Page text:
'Free' wine if you buy an artwork
Surreal cocktail in a teacup
Chicken a l'orange
Pesto a l'orange
Beautiful vintage crystal
My imaginary dinner
Sue the hostess and the 'half course'
Have tape measure, will attend dinner party
This is Davina
Kale in a tin of tomatoes...wow crazee
You lift your plate and ooh!
I heard about the Surreal Dinner Party pop up restaurant on Facebook. On a muggy but dull August evening I make my way to Shoreditch. The streets of Hoxton are full of 20 year olds getting drunk.
15 people are invited. Inside there is an enormous table, probably a billiard table, with a large cello on top. So far, so surreal.
We are given a cocktail of Cava, bitters and brandy in a tea cup poured out of a teapot.
After approximately 30 minutes we are led into another section of the room where a table is laid with beautiful vintage crystal. Above our heads is a floating cloud with tea cups hanging from it.
Dress code is wear something surreal: I wore a flamenco dress with a bowler hat and moustache.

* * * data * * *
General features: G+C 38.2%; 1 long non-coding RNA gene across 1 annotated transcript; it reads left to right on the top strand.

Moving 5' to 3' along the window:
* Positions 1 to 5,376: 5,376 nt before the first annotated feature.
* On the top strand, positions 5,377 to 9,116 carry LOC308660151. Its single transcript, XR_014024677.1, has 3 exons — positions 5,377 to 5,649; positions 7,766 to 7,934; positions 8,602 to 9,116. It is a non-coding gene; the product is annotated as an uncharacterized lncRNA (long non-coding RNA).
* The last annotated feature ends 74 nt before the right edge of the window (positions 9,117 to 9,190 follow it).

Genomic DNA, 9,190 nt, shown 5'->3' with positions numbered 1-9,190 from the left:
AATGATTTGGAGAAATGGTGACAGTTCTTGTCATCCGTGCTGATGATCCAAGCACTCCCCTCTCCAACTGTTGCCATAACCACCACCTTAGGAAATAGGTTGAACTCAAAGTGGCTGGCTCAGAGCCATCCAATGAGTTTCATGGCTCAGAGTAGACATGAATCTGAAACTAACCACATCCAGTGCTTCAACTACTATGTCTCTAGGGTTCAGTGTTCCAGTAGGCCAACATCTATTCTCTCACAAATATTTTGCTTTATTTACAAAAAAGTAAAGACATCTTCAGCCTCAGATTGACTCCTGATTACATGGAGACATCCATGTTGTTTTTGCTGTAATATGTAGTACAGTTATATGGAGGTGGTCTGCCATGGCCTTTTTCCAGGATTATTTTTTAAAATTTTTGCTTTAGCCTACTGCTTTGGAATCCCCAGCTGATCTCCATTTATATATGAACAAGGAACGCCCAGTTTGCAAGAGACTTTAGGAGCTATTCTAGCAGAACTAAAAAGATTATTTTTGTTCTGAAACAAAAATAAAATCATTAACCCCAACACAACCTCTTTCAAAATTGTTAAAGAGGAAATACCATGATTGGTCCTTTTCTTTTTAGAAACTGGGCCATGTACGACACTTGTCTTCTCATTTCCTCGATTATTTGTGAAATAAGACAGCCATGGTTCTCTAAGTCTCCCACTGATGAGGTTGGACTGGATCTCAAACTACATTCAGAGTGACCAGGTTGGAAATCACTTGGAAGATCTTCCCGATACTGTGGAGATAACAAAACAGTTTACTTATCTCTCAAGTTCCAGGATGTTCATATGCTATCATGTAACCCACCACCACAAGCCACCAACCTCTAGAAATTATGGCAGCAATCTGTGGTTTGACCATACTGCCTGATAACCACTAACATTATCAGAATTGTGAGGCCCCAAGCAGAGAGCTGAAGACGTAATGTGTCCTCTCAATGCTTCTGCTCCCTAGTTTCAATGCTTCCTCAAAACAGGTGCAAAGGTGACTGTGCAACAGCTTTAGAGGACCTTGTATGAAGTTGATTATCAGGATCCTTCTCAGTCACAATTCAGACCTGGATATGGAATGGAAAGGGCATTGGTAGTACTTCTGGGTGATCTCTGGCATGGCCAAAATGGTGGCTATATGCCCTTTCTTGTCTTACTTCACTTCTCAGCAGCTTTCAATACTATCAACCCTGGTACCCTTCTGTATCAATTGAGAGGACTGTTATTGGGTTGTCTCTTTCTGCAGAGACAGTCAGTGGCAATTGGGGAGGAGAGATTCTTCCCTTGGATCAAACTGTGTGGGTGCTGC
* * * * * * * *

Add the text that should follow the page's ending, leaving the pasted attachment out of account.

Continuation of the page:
My fellow guests include a tall blonde girl with cello markings on her back, her posh boyfriend, two Italians who made no effort to dress up, a couple who are touring Underground Restaurants, a weekend trannie named 'Davina', a doll-like Portuguese girl wearing a child's party dress.
A charming volonteer Kiwi waitress wearing just an apron goes around asking our names and gives us all a free glass of wine.
The first course arrives. The light is very dim but it looks like tinned tuna on two slices of orange. I start to eat mine. I've never eaten such tasteless hard tuna. I look at another guest...
"What is this?"
Suddenly the hostess Suehyphendinnerparty dashes over...
"Are you vegetarian?"
'Well I eat fish"
"That's chicken" she says " I was calling out who is vegetarian?"
The music was rather loud. There's no way I could have heard. Ideally the front of house should have asked when she noted our names.
Still it's a mistake, an unpleasant one for me, but this is only the third night of the first weekend of this project. Does tinned chicken even exist?
I am given my vegetarian alternative, some home-made pesto on two slices of orange.